The documents from the Election Commission of Pakistan regarding the assets of lawmakers in both the upper and lower houses of Parliament outline two major facts; many lawmakers and politicians are part of the wealthiest individuals in the country, and many are not serious about submitting the details of their assets to the electoral regulatory body in a bid to increase transparency.

Out of these two facts, the first is not really a revelation and the second should not be shocking either. It is well-known that politicians have attempted to hide their assets or have been disinterested in the declaration process, to the point where the regulatory body briefly suspended the membership from houses of over 300 lawmakers in 2016. However, even with these punitive measures, the assets declared are often well below the amount needed for the extravagant lifestyles that many political leaders live.

Beyond this, there is no real mechanism to prevent lawmakers from hiding the wealth they have, and there is seemingly no action taken against those who do so.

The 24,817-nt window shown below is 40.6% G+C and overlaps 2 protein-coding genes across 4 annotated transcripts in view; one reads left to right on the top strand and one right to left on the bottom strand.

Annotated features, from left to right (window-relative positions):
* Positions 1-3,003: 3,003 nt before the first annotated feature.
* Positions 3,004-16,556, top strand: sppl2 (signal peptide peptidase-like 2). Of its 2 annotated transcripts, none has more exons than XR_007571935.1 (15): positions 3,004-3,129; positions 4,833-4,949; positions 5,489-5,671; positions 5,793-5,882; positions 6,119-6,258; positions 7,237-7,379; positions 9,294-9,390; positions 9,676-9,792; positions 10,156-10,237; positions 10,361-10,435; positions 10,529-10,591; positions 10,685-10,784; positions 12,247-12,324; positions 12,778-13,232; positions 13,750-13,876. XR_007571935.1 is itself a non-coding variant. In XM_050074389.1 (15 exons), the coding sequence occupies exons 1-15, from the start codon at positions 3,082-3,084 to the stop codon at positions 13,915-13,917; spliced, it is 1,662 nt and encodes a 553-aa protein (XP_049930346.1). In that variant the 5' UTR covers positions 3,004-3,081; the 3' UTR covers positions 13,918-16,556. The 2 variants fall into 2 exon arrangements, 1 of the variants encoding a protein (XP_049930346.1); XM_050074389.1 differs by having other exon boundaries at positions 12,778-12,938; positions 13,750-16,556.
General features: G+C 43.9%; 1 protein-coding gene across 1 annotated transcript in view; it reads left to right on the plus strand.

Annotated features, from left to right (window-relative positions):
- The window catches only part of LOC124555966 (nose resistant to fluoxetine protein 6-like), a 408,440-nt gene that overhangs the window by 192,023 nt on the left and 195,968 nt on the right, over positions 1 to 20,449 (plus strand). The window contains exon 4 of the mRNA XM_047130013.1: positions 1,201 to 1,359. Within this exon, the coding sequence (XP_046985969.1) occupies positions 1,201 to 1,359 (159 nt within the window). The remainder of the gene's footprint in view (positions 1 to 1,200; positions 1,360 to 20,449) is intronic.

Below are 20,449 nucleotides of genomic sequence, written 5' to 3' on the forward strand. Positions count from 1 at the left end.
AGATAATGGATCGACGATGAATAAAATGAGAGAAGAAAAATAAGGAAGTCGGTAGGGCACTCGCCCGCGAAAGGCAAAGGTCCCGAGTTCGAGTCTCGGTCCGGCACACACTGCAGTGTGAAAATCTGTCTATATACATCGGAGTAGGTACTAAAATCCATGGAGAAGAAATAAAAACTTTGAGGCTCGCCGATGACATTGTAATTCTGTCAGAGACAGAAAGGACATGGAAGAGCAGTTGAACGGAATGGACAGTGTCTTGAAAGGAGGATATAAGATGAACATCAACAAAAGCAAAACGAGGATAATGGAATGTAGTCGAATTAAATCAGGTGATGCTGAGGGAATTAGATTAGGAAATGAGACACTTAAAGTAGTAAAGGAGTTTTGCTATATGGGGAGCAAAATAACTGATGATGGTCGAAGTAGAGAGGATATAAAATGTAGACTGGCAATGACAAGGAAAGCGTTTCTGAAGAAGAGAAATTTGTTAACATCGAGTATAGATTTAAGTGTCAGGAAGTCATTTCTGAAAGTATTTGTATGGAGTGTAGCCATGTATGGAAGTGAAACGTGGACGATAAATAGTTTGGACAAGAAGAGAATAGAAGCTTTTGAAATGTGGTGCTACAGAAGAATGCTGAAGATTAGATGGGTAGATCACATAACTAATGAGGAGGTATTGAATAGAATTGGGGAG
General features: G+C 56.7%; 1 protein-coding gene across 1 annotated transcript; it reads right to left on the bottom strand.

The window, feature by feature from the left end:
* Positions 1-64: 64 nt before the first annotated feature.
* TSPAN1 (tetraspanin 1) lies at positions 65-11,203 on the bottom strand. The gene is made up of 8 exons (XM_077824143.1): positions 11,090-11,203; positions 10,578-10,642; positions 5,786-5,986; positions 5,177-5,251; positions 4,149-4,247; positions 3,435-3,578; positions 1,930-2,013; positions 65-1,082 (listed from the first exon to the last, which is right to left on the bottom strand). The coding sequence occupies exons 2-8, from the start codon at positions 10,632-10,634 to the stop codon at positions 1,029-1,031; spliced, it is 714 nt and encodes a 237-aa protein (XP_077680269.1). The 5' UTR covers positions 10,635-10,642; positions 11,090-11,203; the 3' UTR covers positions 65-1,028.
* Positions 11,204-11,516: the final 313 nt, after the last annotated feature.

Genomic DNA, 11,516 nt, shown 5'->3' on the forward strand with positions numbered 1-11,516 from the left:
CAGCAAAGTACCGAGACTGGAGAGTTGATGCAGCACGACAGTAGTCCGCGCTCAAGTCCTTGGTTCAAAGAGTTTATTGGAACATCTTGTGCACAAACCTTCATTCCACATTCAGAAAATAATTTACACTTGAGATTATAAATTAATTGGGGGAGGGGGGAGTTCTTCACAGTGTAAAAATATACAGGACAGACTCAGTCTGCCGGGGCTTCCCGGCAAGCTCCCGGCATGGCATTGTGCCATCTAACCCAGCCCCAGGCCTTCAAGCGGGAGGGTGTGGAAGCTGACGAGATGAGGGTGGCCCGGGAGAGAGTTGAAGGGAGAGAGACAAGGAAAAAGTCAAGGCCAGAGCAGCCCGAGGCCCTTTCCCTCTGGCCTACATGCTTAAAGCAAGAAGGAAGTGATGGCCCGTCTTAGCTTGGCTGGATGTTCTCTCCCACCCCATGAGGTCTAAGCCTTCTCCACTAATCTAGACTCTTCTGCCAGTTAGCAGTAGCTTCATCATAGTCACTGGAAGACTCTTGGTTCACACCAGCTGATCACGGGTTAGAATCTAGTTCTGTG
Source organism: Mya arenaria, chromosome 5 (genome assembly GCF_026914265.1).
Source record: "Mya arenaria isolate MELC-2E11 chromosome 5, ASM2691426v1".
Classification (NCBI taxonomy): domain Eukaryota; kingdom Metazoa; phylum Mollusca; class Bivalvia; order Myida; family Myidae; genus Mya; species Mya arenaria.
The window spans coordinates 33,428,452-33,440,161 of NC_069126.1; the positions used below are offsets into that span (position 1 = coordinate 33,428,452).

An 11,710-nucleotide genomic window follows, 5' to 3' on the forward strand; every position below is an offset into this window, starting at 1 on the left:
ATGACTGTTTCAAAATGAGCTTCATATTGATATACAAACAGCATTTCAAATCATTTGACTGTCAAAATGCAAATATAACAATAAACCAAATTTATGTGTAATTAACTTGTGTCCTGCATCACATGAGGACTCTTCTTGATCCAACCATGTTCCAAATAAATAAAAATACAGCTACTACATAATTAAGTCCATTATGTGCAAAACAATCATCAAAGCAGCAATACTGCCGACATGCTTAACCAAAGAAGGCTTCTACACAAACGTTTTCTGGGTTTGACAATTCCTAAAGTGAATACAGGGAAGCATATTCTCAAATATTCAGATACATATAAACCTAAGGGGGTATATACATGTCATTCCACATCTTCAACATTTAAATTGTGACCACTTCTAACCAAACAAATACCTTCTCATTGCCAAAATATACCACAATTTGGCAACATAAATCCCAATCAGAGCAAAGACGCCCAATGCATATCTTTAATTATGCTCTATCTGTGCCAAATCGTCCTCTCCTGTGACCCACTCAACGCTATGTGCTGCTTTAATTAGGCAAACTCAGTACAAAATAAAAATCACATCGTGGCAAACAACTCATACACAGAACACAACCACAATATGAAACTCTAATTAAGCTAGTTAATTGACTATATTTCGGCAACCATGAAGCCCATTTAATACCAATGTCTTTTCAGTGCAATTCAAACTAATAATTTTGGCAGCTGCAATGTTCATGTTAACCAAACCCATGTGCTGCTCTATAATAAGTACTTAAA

It is clear that suspension from the houses of parliament for a temporary period is not enough of a deterrent to prevent lawmakers from declaring an incomplete list of their assets. With the current mechanism, many politicians ignore the call for asset declaration until their membership is suspended, after which there is a sudden scramble to give ECP the requisite information to get the suspension lifted. Repeat offenders should face a stricter punishment and those that lie about their details also need to brought to task.

Political representatives are the face of the electorates they represent, and have to set an example for the population at large about fair dealings and practices. In Pakistan however, this is a far cry from the truth – we have repeated examples of lawmakers attempting to duck and dodge any and all laws, including those that allow for the public to actually have oversight over them.